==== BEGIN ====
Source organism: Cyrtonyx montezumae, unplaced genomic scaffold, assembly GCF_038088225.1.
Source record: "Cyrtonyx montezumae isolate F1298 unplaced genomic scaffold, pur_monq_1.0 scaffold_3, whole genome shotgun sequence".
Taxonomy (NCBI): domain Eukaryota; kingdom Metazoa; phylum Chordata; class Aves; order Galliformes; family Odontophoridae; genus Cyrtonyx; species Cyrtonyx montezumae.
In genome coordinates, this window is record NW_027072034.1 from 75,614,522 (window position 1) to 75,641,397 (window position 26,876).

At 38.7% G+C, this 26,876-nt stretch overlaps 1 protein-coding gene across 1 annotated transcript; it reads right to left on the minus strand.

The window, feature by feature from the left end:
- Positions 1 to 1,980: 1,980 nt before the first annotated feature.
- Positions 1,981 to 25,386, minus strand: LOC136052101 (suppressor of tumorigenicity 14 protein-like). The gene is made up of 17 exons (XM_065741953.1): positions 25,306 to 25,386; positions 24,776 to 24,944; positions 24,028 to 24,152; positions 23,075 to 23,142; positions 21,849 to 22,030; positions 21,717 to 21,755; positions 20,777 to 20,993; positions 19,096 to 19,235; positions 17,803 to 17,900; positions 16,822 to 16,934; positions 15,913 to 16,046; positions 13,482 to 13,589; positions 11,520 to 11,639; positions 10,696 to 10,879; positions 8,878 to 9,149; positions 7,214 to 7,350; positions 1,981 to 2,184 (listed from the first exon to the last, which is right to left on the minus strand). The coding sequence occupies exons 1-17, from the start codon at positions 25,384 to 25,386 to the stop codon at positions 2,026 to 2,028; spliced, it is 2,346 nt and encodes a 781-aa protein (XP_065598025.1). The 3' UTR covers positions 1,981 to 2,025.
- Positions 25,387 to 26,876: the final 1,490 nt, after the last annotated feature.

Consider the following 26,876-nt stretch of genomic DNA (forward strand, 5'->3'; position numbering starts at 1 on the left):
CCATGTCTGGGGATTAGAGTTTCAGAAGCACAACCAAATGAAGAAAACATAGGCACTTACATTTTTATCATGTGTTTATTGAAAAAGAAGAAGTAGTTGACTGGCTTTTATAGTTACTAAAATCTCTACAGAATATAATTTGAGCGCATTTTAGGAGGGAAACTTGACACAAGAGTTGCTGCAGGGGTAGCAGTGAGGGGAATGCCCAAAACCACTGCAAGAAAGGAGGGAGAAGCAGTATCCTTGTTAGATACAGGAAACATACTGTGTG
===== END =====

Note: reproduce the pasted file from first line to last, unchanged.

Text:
Source organism: Cyrtonyx montezumae, unplaced genomic scaffold, assembly GCF_038088225.1.
Source record: "Cyrtonyx montezumae isolate F1298 unplaced genomic scaffold, pur_monq_1.0 scaffold_3, whole genome shotgun sequence".
Taxonomy (NCBI): domain Eukaryota; kingdom Metazoa; phylum Chordata; class Aves; order Galliformes; family Odontophoridae; genus Cyrtonyx; species Cyrtonyx montezumae.
In genome coordinates, this window is record NW_027072034.1 from 75,614,522 (window position 1) to 75,641,397 (window position 26,876).

At 38.7% G+C, this 26,876-nt stretch overlaps 1 protein-coding gene across 1 annotated transcript; it reads right to left on the minus strand.

The window, feature by feature from the left end:
- Positions 1 to 1,980: 1,980 nt before the first annotated feature.
- Positions 1,981 to 25,386, minus strand: LOC136052101 (suppressor of tumorigenicity 14 protein-like). The gene is made up of 17 exons (XM_065741953.1): positions 25,306 to 25,386; positions 24,776 to 24,944; positions 24,028 to 24,152; positions 23,075 to 23,142; positions 21,849 to 22,030; positions 21,717 to 21,755; positions 20,777 to 20,993; positions 19,096 to 19,235; positions 17,803 to 17,900; positions 16,822 to 16,934; positions 15,913 to 16,046; positions 13,482 to 13,589; positions 11,520 to 11,639; positions 10,696 to 10,879; positions 8,878 to 9,149; positions 7,214 to 7,350; positions 1,981 to 2,184 (listed from the first exon to the last, which is right to left on the minus strand). The coding sequence occupies exons 1-17, from the start codon at positions 25,384 to 25,386 to the stop codon at positions 2,026 to 2,028; spliced, it is 2,346 nt and encodes a 781-aa protein (XP_065598025.1). The 3' UTR covers positions 1,981 to 2,025.
- Positions 25,387 to 26,876: the final 1,490 nt, after the last annotated feature.

Consider the following 26,876-nt stretch of genomic DNA (forward strand, 5'->3'; position numbering starts at 1 on the left):
CCATGTCTGGGGATTAGAGTTTCAGAAGCACAACCAAATGAAGAAAACATAGGCACTTACATTTTTATCATGTGTTTATTGAAAAAGAAGAAGTAGTTGACTGGCTTTTATAGTTACTAAAATCTCTACAGAATATAATTTGAGCGCATTTTAGGAGGGAAACTTGACACAAGAGTTGCTGCAGGGGTAGCAGTGAGGGGAATGCCCAAAACCACTGCAAGAAAGGAGGGAGAAGCAGTATCCTTGTTAGATACAGGAAACATACTGTGTG